The North Carolina Coastal Federation staff spent a busy weekend celebrating Earth Day last month, with multiple events going on in all three coastal regions and in the Triangle.
Earth Day is always full of events that get people outside and experiencing the coast, and federation staff are always excited to participate in the many festivals and educational days happening up and down the coast. Keep reading for a recap of the events staff attended.
Over Earth Day weekend, staff and interns at the Wrightsville Beach office educated more than 120 people about oysters and stormwater runoff.
Kate Conery, AmeriCorps member, and Hannah Box, spring intern at the Wrightsville Beach office, went to the Oak Island Earth Day Festival on April 20. They educated festivalgoers about oyster restoration work and brought an oyster demonstration that showcased oyster’s filtration abilities.
Several conservation organizations and others groups based in Brunswick County were also in attendance.
“It was a great opportunity to mention the living shoreline project at Oak Islands Waterway Park and talk about our upcoming living shoreline at Sunset Beach Waterfront Park,” Conery said.
On April 21, Conery was joined by Cameron Smith, spring intern at the Wrightsville Beach office, for Earth Day Festival in Wilmington. They educated festival attendees on stormwater runoff using the stormwater model as a visual aid, which Conery said was a hit with the younger guests.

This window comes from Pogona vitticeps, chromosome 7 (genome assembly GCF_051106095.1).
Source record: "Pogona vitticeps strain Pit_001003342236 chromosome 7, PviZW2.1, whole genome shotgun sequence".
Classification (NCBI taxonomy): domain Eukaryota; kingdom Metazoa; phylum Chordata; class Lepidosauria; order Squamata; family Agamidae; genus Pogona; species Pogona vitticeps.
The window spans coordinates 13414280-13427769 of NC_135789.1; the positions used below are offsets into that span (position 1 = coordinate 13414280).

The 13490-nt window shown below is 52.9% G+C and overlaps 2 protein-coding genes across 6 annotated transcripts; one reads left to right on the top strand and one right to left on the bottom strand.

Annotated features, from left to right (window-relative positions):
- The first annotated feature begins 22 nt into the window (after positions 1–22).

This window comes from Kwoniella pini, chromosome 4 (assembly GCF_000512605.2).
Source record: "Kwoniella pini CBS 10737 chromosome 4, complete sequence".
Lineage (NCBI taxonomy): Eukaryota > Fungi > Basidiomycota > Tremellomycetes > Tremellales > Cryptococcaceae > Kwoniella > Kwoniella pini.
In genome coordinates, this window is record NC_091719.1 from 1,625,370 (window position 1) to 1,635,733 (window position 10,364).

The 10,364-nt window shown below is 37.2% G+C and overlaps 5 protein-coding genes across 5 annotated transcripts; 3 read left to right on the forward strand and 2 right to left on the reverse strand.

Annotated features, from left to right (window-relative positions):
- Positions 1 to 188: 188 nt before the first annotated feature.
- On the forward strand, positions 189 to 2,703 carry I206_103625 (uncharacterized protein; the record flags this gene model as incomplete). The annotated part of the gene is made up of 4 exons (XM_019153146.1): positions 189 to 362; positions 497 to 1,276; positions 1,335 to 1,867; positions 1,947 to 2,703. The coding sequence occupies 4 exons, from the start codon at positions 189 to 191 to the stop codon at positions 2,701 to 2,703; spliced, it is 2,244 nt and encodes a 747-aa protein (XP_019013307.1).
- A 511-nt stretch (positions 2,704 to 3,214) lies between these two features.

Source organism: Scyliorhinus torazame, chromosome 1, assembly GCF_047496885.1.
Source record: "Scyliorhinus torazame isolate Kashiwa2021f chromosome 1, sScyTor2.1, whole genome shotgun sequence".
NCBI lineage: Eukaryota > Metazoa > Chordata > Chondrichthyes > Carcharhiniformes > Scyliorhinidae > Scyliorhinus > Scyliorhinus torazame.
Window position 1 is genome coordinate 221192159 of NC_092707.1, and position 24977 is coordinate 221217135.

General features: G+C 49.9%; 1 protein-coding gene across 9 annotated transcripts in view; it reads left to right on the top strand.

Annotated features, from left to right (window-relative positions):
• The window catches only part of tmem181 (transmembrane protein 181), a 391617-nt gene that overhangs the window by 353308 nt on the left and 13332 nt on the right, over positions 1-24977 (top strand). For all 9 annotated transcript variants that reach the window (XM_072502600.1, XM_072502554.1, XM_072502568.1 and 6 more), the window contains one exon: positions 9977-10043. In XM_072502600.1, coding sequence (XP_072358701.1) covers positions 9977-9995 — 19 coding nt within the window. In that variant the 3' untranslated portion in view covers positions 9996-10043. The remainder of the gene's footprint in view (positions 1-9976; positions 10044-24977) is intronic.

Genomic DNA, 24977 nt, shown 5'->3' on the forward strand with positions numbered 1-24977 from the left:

Most of the Wilmington-area environmental nonprofits attended this large-scale festival, which included live music and food trucks.
“Through our participation in each of these Earth Day Festivals we were able to spread the word about the federation’s work and hopefully recruit future volunteers and members,” Conery said. “The interns and I were able to engage with a ton of people and we had a great time.”
Staff from the Wrightsville Beach office were also at Quiksilver Waterman Carolina Cup, one of the largest stand-up paddleboard races in the world. The Wrightsville Beach Paddle Club donated a portion of every registration fee to the federation again this year, and Quiksilver Waterman Collection donated 100 percent of the proceeds from its raffle sales to the federation. The event was from April 18-22. World-renowned professional waterman and environmental advocate Zane Schweitzer signed copies of his book, “Beneath The Surface,” at the federation’s booth and donated $5 to the federation from each book sold.
The Wrightsville Beach office finished off the weekend with Cape Fear Wine & Beer (CFWB) on April 22. CFWB hosts “Sunday Beer Church” each week. For Earth Day weekend, they had a special raffle of swag donated by Mother Earth Brewing. CFWB chose the North Carolina Coastal Federation to receive all proceeds from the raffle. Joan, CFWB staff member and secretary of the Cape Fear Craft Beer Alliance, handed off the donation to the federation on May 3. The Wrightsville Beach office is looking forward to working with the alliance, which will be volunteering on some living shoreline projects this summer.
Check out photos from the events:
The Ocean office staff and interns were at three events over the days leading up to Earth Day. AmeriCorps member Kristin Gibson attended all three, through which she educated hundreds of people about the federation’s various projects and about the coastal environment.
Gibson and educator Rachel Bisesi spent April 19 at Down East Earth Day in Carteret County. They set up educational activities focused on oysters for 425 students. They set up two tanks of water — one with oysters and one without oysters. The water in the tank with oysters was much clearer than the tank without, demonstrating oysters’ filtration abilities. Other organizations in attendance included Carteret Big Sweep, Master Gardeners and Crystal Coast Beekeepers, among others.